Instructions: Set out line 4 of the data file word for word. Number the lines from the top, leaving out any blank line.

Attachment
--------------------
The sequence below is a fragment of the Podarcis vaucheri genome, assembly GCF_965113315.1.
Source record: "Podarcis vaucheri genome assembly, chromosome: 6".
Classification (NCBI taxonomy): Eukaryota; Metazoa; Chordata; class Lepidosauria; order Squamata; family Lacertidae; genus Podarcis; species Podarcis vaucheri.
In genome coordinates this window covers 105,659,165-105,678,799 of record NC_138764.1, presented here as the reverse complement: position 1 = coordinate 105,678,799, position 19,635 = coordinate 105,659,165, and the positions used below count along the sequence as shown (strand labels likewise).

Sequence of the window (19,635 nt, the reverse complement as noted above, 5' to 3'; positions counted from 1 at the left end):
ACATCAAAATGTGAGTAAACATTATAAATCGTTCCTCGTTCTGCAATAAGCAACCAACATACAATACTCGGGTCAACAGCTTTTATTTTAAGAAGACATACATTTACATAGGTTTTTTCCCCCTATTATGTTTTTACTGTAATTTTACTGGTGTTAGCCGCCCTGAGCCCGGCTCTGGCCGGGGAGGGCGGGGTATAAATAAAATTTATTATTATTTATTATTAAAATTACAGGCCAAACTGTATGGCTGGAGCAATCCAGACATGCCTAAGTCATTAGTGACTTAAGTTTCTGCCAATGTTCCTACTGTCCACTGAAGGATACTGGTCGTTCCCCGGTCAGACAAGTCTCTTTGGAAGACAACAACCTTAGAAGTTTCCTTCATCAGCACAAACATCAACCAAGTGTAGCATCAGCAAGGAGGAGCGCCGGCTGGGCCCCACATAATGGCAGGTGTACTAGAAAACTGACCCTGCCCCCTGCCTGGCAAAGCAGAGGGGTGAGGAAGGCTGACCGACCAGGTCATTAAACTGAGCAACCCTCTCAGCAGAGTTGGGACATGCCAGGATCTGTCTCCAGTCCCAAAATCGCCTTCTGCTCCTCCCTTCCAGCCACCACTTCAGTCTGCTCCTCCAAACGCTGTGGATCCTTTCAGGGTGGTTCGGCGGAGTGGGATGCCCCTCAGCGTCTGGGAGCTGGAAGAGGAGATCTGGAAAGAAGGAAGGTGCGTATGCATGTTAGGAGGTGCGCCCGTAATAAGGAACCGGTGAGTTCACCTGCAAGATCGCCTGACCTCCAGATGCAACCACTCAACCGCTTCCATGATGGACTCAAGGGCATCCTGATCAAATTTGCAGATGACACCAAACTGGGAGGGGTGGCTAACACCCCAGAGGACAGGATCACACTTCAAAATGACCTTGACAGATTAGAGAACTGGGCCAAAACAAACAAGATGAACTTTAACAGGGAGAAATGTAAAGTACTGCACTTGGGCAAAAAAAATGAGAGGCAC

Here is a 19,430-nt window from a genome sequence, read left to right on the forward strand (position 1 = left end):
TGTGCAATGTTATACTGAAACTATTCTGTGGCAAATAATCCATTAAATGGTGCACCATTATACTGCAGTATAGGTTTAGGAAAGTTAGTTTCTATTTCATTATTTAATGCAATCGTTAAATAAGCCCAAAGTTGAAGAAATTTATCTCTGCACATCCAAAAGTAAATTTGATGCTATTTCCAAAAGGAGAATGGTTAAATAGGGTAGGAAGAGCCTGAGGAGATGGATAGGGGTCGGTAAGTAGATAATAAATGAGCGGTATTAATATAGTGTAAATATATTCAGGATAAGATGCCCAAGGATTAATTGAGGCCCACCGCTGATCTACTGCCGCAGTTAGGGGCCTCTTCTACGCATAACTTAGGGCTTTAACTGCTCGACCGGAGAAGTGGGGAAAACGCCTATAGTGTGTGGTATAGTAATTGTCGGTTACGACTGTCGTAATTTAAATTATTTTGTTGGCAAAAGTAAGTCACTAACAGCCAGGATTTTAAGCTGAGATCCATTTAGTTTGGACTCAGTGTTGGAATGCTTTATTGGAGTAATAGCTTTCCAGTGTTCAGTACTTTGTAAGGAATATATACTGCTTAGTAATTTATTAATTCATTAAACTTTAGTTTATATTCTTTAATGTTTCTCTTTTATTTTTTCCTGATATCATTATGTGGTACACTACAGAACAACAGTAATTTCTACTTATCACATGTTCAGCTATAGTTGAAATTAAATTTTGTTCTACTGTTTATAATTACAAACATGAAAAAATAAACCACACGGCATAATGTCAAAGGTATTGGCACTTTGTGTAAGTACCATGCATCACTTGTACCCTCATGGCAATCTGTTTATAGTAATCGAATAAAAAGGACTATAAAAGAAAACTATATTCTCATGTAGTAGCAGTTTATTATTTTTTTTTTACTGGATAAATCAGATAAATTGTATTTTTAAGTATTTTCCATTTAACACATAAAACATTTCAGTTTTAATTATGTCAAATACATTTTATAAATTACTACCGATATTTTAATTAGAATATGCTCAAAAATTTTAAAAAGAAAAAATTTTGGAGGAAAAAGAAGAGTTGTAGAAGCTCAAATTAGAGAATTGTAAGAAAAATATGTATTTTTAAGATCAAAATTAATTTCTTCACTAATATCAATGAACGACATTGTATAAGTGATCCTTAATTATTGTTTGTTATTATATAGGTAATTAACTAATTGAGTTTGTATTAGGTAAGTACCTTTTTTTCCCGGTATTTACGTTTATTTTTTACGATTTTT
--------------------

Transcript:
In genome coordinates this window covers 105,659,165-105,678,799 of record NC_138764.1, presented here as the reverse complement: position 1 = coordinate 105,678,799, position 19,635 = coordinate 105,659,165, and the positions used below count along the sequence as shown (strand labels likewise).